How the New Mortgage Rules Affect Sacramento Home Buyers

Short-Sale-Credit-Report.300x261At first blush, it was reasonable to figure that the QM (Qualified Mortgage) and ATR (Ability to Repay) new mortgage rules put into place on January 10th by the Consumer Financial Protection Bureau probably would not affect very many borrowers. That’s because lenders had already tightened their guidelines. But some of the new rules are difficult for some borrowers to meet, such as the 43% back-end debt ratio.

For those of you not in the real estate business, a back-end debt ratio is calculated by taking all of your revolving monthly debt, including your mortgage payment, taxes and insurance, and dividing that number by your gross monthly income. For example, if you earn $5,000 a month and all your debt payments plus mortgage obligation adds up to $2,200 per month, you most likely will not qualify to buy a home under the new mortgage rules because your back-end ratio is 44%.

I am a REALTOR in Sacramento, not a mortgage broker, so I won’t go into all the sticky details about how a borrower is qualified for a mortgage because that’s the job of people like Dan Tharp at Guild Mortgage. You can reach Dan at 916 257 1470. He’s a very patient person who will spend all the time it takes to explain mortgage options to you and help a borrower to pick the best loan. He also obtains great rates from major lenders (probably better than you can get directly), so if there’s a bank you particularly want to get a loan through, he’s your guy.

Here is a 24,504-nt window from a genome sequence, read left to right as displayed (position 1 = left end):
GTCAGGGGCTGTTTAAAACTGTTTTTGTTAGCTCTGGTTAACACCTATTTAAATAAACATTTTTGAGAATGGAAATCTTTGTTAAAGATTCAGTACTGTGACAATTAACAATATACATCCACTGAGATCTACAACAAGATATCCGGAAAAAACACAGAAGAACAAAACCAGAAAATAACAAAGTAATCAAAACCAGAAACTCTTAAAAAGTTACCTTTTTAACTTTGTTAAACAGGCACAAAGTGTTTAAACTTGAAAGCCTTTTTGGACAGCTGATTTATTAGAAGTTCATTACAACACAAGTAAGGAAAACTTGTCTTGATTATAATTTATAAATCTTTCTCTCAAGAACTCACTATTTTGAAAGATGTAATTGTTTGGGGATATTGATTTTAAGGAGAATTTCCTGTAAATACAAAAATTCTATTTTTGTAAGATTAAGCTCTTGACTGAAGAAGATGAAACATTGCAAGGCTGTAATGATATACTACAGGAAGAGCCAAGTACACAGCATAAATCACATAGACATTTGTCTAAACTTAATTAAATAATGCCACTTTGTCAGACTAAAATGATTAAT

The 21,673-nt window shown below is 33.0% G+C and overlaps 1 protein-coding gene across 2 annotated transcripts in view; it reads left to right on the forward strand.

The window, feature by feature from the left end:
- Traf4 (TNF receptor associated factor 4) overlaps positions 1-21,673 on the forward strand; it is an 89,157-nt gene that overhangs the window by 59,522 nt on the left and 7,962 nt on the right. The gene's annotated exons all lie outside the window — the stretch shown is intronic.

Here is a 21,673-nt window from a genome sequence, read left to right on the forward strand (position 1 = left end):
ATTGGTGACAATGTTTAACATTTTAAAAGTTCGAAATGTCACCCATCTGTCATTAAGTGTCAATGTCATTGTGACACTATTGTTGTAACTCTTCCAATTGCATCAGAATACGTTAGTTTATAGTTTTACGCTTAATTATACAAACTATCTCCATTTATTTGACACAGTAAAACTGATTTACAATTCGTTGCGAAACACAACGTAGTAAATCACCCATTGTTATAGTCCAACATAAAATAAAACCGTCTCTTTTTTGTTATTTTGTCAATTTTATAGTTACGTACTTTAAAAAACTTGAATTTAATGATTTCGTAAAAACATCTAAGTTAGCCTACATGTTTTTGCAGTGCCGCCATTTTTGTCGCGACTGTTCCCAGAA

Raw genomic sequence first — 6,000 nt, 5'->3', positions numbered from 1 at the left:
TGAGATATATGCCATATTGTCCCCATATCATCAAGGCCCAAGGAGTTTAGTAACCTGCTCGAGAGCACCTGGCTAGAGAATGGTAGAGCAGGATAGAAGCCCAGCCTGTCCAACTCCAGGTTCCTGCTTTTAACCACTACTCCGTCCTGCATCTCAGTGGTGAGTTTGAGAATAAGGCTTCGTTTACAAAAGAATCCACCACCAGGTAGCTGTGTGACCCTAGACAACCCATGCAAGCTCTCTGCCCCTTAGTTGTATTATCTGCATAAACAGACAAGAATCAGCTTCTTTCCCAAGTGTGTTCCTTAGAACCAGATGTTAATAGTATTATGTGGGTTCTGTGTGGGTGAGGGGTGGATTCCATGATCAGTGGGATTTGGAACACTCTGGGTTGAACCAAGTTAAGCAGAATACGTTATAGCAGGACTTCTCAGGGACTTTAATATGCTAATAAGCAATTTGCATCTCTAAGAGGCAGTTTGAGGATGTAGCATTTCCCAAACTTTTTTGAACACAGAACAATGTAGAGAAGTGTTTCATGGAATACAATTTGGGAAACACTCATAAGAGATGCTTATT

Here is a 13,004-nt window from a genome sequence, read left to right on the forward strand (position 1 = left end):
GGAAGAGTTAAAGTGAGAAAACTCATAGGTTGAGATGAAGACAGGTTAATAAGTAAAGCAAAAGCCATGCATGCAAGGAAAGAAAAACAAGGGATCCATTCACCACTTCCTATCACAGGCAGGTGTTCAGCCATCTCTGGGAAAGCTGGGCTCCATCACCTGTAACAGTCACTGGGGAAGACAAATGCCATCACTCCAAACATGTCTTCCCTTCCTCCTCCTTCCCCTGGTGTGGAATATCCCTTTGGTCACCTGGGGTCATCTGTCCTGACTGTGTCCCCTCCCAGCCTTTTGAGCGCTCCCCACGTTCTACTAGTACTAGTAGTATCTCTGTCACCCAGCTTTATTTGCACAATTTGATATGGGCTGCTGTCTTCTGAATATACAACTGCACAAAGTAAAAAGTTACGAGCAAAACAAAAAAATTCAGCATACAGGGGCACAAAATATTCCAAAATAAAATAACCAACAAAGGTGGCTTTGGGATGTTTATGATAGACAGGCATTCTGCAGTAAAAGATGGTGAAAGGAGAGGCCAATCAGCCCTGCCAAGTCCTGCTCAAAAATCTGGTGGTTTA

I can tell you that mortgage lenders are definitely more thorough lately. Just the other day, we had a lender run a nationwide check on a borrower. This was not my borrower but the seller is my client. Also, this would not have happened in the old days. This lender looked for lawsuits or any other kind of derogatory item filed against the borrower and sure enough, it found a lawsuit filed in Missouri.

The Social Security numbers matched, even though the borrower denied that he was one and the same person. After a bit, he finally backed down and admitted that the lawsuit was his. And you know what? He did not get the loan.

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